Liz, our fantastic fall intern, bid us farewell last week. Like all our interns, we know she’s bound for great things. But before riding off into that promising professional sunset, we asked her to reflect a bit on what she’s gained (or uncovered) in the course of a not-quite-traditional publishing internship. Here’s what she had to say:
What specific tasks or projects completed across the semester do you feel were most valuable to your professional development?
Writing online articles and managing our blog helped me professionally so much. I was, of course, familiar with generating a lot of written content–I am an English major, after all! But learning how to manage deadlines and content other than my own showed me what it takes to run a successful digital publication–something that I’m sure can only come in handy, given the tech-friendly direction the industry is headed. I also tend towards book reviews and author interviews when catching up on publishing-geared reading, not tech or industry-driven pieces. The articles I worked on, such as a legal history of booksellers and technological advances at the Frankfurt Book Fair, allowed me to see another side of publishing I may not have actively sought out on my own.
What parts of the internship surprised you? And why?
How many things I got to do! Seriously, as much as I loved my previous internship, I had one major task to tackle there–the slush pile. I was rarely bored here because I had not just an article to manage, but our social media presence, a research project, reading someone else’s article, etc. I was exposed to many different tasks, which I feel readied me for more a real-world job setting.
How can you see your mark on Publishing Trendsetter now that you reflect upon it?
I’m proud of the new batch of bloggers acquired over these last few months who I established contact with–we’ve gotten a bunch of fresh new voices that contribute amazing content! The newly updated lexicon, which I completed with full definitions, is a tool I can see myself and many young professionals using as they get acclimated to the business. I am also proud of my Profiles in Publishing feature, which lets young people in publishing who may be a bit frazzled reflect upon what makes this such an interesting and fun industry in the first place. Lastly, I am proud of my contributions to our website as well as our social media accounts–I feel my articles, as well as my social media presence, were both engaging and fun!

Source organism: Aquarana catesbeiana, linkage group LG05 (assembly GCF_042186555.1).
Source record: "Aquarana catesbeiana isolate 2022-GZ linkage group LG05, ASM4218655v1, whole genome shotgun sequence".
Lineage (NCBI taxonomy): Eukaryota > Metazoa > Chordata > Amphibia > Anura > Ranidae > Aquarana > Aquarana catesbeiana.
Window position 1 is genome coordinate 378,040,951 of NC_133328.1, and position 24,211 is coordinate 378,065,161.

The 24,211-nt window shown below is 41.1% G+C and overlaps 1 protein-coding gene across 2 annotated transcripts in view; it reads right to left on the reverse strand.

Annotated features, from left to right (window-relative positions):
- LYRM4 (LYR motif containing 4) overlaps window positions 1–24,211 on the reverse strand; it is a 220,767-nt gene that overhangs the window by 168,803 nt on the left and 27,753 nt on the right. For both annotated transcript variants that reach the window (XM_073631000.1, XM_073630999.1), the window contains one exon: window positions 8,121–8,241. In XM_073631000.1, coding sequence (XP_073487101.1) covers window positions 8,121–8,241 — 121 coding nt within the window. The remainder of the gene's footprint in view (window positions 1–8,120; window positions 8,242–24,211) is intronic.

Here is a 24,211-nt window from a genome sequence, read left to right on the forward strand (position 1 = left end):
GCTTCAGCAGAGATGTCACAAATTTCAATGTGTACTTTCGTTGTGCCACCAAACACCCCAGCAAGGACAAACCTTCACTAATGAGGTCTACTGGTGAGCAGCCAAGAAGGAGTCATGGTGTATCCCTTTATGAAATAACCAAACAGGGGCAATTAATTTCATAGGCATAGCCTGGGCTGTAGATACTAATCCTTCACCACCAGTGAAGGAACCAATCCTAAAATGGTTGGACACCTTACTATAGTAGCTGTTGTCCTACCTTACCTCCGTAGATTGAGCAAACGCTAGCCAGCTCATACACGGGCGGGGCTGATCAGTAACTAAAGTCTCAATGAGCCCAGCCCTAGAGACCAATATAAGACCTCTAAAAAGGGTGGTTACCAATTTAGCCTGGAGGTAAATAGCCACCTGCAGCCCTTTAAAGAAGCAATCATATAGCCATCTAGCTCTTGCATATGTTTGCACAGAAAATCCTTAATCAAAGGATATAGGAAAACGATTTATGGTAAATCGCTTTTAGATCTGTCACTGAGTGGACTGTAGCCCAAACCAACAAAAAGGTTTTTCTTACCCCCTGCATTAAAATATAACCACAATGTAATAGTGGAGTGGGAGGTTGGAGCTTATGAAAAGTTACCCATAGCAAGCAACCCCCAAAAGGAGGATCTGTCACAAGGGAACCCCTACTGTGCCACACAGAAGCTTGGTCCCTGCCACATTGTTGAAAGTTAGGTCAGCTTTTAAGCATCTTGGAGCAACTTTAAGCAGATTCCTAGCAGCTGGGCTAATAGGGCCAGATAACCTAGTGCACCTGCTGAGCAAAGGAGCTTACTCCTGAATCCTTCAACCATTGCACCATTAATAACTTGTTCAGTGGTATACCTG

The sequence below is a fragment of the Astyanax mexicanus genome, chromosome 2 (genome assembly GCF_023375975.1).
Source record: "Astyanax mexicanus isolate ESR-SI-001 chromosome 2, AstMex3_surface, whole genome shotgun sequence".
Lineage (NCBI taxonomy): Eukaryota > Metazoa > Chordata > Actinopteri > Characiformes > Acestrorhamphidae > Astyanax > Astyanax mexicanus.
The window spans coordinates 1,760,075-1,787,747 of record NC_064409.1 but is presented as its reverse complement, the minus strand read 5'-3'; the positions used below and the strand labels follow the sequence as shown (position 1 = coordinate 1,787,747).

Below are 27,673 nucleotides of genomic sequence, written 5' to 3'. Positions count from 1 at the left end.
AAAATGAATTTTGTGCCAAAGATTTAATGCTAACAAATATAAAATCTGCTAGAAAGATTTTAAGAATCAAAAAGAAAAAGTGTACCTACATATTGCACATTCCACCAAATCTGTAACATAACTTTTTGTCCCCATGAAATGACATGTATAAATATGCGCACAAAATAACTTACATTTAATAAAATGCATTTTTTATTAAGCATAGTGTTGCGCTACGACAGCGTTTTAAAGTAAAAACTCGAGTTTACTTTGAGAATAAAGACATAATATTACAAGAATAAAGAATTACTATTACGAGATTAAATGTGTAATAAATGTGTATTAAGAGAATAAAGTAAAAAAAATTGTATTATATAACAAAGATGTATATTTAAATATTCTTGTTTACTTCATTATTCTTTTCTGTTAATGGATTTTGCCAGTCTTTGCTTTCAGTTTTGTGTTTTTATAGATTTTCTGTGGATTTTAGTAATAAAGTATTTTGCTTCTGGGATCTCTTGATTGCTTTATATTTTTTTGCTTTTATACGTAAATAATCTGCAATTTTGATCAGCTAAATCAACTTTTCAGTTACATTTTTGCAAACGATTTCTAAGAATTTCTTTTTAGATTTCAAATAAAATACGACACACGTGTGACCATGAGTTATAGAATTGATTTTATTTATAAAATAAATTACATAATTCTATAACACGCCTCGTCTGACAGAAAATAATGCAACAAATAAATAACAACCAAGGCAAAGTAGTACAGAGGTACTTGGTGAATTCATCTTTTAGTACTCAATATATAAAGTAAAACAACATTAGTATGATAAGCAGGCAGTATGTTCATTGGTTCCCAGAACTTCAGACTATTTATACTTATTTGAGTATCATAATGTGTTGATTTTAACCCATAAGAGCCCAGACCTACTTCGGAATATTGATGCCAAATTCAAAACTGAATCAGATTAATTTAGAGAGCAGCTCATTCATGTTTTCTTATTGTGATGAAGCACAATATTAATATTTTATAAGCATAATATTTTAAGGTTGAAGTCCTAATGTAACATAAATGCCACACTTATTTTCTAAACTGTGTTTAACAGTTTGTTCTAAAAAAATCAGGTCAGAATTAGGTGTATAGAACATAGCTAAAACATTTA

Did Trendsetter change your understanding of publishing? How?
I think there’s a big difference between peeking out at the publishing industry from the little corner of an independent press versus looking at the industry from a more macro perspective. I see it less as a behemoth to be conquered–which is sometimes how you feel as a tiny underdog-esque publisher–and understand more now how all companies within it work and what exactly they bring to the table. I also understand it as more of a business now, as opposed to a vague umbrella verb describing how books get made.
What projects or goals will you embark on next?
Finishing up my senior year at Hofstra, and hopefully tucking one more book-focused internship into my preprofessional belt before I graduate!